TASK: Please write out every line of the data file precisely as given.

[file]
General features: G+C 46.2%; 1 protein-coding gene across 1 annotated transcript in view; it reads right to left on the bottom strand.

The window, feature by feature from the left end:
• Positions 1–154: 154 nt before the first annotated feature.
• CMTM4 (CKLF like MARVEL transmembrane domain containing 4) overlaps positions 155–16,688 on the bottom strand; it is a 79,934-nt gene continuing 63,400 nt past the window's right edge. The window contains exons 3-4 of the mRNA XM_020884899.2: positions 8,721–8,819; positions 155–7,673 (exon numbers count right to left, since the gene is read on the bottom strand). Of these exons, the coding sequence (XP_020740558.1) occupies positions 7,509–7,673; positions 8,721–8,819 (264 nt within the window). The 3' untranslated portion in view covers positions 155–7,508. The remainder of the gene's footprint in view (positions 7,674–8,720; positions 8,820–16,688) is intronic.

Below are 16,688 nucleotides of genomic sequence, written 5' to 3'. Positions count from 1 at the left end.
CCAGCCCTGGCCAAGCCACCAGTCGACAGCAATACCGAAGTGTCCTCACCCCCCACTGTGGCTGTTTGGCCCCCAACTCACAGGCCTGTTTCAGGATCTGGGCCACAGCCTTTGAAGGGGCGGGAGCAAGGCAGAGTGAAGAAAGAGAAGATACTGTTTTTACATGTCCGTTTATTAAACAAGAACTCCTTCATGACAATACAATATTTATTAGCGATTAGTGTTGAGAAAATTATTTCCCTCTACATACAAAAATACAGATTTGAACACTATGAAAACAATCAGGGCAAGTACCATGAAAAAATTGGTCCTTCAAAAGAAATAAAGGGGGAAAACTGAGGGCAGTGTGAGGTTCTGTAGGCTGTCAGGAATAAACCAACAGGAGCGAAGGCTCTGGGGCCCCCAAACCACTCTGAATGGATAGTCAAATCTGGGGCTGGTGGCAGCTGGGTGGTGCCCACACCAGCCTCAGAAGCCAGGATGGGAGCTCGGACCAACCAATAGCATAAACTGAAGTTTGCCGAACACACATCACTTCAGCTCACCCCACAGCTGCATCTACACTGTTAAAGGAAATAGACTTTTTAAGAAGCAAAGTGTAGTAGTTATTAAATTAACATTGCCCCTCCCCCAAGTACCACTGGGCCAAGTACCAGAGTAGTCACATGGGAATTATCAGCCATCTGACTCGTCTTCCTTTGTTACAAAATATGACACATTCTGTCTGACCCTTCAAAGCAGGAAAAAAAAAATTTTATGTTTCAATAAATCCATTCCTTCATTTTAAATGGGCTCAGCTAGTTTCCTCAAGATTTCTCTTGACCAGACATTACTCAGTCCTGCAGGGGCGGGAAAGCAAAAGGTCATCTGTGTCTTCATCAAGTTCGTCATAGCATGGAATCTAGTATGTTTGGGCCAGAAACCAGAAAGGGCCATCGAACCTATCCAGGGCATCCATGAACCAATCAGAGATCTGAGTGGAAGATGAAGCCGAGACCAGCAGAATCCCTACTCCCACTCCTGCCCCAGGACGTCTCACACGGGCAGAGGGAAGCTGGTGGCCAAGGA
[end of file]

General features: G+C 46.2%; 1 protein-coding gene across 1 annotated transcript in view; it reads right to left on the bottom strand.

The window, feature by feature from the left end:
• Positions 1–154: 154 nt before the first annotated feature.
• CMTM4 (CKLF like MARVEL transmembrane domain containing 4) overlaps positions 155–16,688 on the bottom strand; it is a 79,934-nt gene continuing 63,400 nt past the window's right edge. The window contains exons 3-4 of the mRNA XM_020884899.2: positions 8,721–8,819; positions 155–7,673 (exon numbers count right to left, since the gene is read on the bottom strand). Of these exons, the coding sequence (XP_020740558.1) occupies positions 7,509–7,673; positions 8,721–8,819 (264 nt within the window). The 3' untranslated portion in view covers positions 155–7,508. The remainder of the gene's footprint in view (positions 7,674–8,720; positions 8,820–16,688) is intronic.

Below are 16,688 nucleotides of genomic sequence, written 5' to 3'. Positions count from 1 at the left end.
CCAGCCCTGGCCAAGCCACCAGTCGACAGCAATACCGAAGTGTCCTCACCCCCCACTGTGGCTGTTTGGCCCCCAACTCACAGGCCTGTTTCAGGATCTGGGCCACAGCCTTTGAAGGGGCGGGAGCAAGGCAGAGTGAAGAAAGAGAAGATACTGTTTTTACATGTCCGTTTATTAAACAAGAACTCCTTCATGACAATACAATATTTATTAGCGATTAGTGTTGAGAAAATTATTTCCCTCTACATACAAAAATACAGATTTGAACACTATGAAAACAATCAGGGCAAGTACCATGAAAAAATTGGTCCTTCAAAAGAAATAAAGGGGGAAAACTGAGGGCAGTGTGAGGTTCTGTAGGCTGTCAGGAATAAACCAACAGGAGCGAAGGCTCTGGGGCCCCCAAACCACTCTGAATGGATAGTCAAATCTGGGGCTGGTGGCAGCTGGGTGGTGCCCACACCAGCCTCAGAAGCCAGGATGGGAGCTCGGACCAACCAATAGCATAAACTGAAGTTTGCCGAACACACATCACTTCAGCTCACCCCACAGCTGCATCTACACTGTTAAAGGAAATAGACTTTTTAAGAAGCAAAGTGTAGTAGTTATTAAATTAACATTGCCCCTCCCCCAAGTACCACTGGGCCAAGTACCAGAGTAGTCACATGGGAATTATCAGCCATCTGACTCGTCTTCCTTTGTTACAAAATATGACACATTCTGTCTGACCCTTCAAAGCAGGAAAAAAAAAATTTTATGTTTCAATAAATCCATTCCTTCATTTTAAATGGGCTCAGCTAGTTTCCTCAAGATTTCTCTTGACCAGACATTACTCAGTCCTGCAGGGGCGGGAAAGCAAAAGGTCATCTGTGTCTTCATCAAGTTCGTCATAGCATGGAATCTAGTATGTTTGGGCCAGAAACCAGAAAGGGCCATCGAACCTATCCAGGGCATCCATGAACCAATCAGAGATCTGAGTGGAAGATGAAGCCGAGACCAGCAGAATCCCTACTCCCACTCCTGCCCCAGGACGTCTCACACGGGCAGAGGGAAGCTGGTGGCCAAGGA